Manitoba

Rangers deployed to Shamattawa 'too little, too late' as COVID-19 infects nearly 200, chief says

The chief of a northern Manitoba First Nation where roughly one in five people has tested positive for COVID-19 says the military’s involvement needs to be ramped up to adequately address the growing crisis in the community.

Overcrowded homes, lack of support lead to ballooning case counts in fly-in community: Chief Eric Redhead

Shamattawa Chief Eric Redhead says the fly-in community needs more military support as it deals with skyrocketing COVID-19 cases. (Skype)

The chief of a northern Manitoba First Nation where roughly one in five people has tested positive for COVID-19 says the military's involvement needs to be ramped up to adequately address the growing crisis in the community.

The Canadian Armed Forces announced on Saturday it will soon be on hand to support the Shamattawa First Nation, where Chief Eric Redhead said there were 195 confirmed cases among the community's approximately 1,300 people as of Sunday evening.

Redhead said the First Nation needs urgent help as cases in the community, about 745 kilometres northeast of Winnipeg, have skyrocketed from only a few just two weeks ago. Dozens are now isolating at sites outside of the community and about 20 are in quarantine at the community's gymnasium. 

The six Canadian Rangers being sent to work with the community won't be enough to get a handle on the situation, he said.

"That's not what we've been requesting. We've been requesting medical personnel from the military — their nurses, their doctors — to help with contact tracing, to help with testing," Redhead said. 

"It's too little, too late."

COVID-19 infects nearly 200 on Shamattawa First Nation

CBC News Manitoba

5 months ago
2:02
The chief of a northern Manitoba First Nation where roughly one in five people has tested positive for COVID-19 says the military's involvement needs to be ramped up to adequately address the growing crisis in the community. 2:02

With many families living in overcrowded homes and elders in the community contracting the illness caused by the novel coronavirus, the situation in the fly-in community has become dire and requires full military support, Redhead said.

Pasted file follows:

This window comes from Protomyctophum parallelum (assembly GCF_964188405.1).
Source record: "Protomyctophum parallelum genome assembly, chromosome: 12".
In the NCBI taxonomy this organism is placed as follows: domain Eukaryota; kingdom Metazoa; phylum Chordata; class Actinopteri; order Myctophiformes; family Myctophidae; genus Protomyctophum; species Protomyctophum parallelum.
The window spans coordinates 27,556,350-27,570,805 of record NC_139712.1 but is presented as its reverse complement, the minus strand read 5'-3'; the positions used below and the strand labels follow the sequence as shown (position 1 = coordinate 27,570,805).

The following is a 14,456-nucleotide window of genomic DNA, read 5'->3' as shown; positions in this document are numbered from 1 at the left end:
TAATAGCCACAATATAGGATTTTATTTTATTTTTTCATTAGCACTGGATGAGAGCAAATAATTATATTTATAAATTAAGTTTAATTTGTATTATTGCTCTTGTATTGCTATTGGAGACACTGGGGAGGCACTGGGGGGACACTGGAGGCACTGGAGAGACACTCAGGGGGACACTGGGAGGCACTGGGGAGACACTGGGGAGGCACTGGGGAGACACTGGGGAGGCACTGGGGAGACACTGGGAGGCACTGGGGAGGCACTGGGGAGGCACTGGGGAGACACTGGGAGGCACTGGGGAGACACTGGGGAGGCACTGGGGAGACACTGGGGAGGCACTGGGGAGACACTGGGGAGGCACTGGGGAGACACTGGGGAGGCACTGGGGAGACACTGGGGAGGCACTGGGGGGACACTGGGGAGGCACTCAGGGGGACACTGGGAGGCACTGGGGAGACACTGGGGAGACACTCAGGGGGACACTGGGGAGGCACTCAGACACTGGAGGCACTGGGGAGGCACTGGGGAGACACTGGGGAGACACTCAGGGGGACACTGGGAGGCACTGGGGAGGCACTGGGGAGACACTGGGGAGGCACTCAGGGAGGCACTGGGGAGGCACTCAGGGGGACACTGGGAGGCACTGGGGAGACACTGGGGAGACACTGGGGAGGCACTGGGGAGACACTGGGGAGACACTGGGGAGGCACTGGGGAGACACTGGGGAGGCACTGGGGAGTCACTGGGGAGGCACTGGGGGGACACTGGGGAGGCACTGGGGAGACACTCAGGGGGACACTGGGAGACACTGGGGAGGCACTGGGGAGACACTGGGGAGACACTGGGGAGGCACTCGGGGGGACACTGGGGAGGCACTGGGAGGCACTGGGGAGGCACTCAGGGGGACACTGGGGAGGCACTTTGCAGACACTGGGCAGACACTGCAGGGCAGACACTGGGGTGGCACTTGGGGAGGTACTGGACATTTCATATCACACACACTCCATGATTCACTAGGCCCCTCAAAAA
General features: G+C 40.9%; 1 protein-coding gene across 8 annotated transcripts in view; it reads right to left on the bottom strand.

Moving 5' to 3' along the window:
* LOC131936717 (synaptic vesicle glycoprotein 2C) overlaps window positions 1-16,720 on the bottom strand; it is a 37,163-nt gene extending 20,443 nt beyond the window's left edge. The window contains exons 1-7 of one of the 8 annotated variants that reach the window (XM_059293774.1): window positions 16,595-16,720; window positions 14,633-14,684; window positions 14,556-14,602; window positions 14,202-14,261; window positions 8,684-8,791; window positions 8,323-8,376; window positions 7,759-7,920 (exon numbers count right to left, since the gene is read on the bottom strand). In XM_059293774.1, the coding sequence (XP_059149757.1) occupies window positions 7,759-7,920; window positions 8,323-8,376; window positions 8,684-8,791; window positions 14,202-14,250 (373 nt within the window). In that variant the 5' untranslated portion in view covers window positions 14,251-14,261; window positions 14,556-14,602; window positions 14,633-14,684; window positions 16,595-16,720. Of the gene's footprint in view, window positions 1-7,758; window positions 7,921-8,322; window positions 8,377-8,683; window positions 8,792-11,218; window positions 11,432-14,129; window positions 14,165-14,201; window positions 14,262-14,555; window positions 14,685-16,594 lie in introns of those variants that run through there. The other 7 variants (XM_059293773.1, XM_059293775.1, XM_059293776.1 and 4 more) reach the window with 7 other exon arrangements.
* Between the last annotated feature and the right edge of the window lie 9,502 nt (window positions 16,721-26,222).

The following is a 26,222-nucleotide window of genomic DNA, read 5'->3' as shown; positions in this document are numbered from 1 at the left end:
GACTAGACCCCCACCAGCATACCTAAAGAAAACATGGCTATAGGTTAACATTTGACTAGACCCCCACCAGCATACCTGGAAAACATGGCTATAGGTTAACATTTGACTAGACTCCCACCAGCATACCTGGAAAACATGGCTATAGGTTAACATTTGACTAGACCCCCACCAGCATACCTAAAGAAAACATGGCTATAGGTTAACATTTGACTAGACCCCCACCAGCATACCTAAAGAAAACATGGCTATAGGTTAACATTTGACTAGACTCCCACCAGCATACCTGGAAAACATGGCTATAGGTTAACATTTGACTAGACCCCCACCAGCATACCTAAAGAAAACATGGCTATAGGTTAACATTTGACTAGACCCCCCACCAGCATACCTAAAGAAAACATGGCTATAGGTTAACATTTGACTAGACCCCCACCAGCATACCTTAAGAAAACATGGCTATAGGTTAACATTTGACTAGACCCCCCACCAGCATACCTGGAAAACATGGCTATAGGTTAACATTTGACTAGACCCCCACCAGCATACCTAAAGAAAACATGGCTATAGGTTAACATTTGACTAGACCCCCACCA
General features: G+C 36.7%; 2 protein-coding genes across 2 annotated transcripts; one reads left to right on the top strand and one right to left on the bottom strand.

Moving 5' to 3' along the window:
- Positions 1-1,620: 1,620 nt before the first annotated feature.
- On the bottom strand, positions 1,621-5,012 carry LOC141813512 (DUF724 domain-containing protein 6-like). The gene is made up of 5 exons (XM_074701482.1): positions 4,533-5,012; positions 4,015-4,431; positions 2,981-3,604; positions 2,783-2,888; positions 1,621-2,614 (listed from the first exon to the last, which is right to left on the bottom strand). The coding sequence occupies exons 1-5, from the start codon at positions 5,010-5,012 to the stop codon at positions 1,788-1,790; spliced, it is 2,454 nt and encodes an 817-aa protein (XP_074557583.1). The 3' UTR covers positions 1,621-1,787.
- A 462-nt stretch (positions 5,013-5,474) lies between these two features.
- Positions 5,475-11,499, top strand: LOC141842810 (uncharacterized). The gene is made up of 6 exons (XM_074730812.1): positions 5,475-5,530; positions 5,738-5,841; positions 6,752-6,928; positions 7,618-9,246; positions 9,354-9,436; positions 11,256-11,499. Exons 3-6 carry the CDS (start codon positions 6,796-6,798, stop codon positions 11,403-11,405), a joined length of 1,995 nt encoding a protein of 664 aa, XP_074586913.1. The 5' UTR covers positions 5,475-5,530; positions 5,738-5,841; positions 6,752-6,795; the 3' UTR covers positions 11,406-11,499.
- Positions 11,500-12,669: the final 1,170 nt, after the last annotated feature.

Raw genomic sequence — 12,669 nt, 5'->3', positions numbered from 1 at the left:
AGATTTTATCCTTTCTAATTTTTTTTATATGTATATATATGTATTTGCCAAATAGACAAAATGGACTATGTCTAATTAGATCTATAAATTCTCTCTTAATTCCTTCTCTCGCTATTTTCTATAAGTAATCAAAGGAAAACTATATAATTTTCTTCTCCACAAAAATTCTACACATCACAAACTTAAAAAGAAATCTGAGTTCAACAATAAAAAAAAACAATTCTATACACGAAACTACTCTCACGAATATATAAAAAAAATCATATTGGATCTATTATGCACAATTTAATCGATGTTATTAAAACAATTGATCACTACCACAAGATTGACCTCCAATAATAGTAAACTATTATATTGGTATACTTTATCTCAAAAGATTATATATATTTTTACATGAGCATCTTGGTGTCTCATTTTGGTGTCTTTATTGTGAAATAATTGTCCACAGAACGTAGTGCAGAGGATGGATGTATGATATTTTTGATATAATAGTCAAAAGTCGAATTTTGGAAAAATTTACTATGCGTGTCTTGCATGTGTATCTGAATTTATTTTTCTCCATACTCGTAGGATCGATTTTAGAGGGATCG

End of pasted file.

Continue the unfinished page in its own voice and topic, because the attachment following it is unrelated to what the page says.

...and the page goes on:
Health teams in the community are testing as many people as they can but more members are getting sick or needing to isolate themselves because of exposure to the illness, he said.

Redhead said he asked the federal government for more help weeks ago.

"We need to act fast. It took over a week for the pandemic team to arrive."

"I knew this was going to blow up because of the overcrowding in the homes. It was just a matter of time, and look where we are now. It's really, really concerning."

'A matter of life and death'

Katherine Redhead, who is from Shamattawa but lives in Winnipeg, said she's worried about her family living on the First Nation.

"I'm just really praying that my family members will stay safe, and the ones that are sick will pull through and have a speedy recovery and just Godspeed that this virus will leave the community," she said.

Several people in her family have gotten sick with COVID-19, including her 81-year-old aunt, who's taking care of a one-year-old who has also tested positive for the illness.

Both have been flown to Winnipeg to self-isolate in a hotel, she said.

A gymnasium in Shamattawa First Nation has been set up with cots amid surging COVID-19 numbers. MKO Grand Chief Garrison Settee says "Infrastructure that is taken for granted by people in the South simply does not exist on reserves in Northern Manitoba." (Submitted by Eric Redhead)

Niki Ashton, MP for Churchill—Keewatinook Aski, said the federal government needs to listen to what people in the community are saying is needed to combat the spread of the virus.

"The chief and the leadership of the community have been sounding the alarm for days. They knew that the spread was far greater than what the initial numbers [suggested]," she said.

"They also know how vulnerable their community members are. Shamattawa's been dealing with an outbreak of tuberculosis over the last number of months… [It's] a disease that we hardly ever hear about in Canada, and yet Shamattawa is struggling with that."

Ashton said the government needs to build on the military aid that has already been promised to help get the spread under control.

"It is a matter of life and death," she said. "Shamattawa needs all the help it can get right now."

Health-care staff don personal protective equipment in the halls of a facility in Shamattawa First Nation, which is reporting test positivity rates of nearly 70 per cent. (Submitted by Eric Redhead)

Redhead said people in the community are frustrated and afraid for themselves and their families as more test positive.

And as those supporting people in isolation are themselves being forced to isolate in greater numbers, he's worried about what will happen if the community doesn't get more outside help.

"How are we going to get food to the people who are isolating? How are we going to cook for the members isolating in the gymnasium? This is really a major concern for us right now," he said.

"It's going to get worse before it gets better, and I'm praying that we don't lose any members."

With files from Erin Brohman

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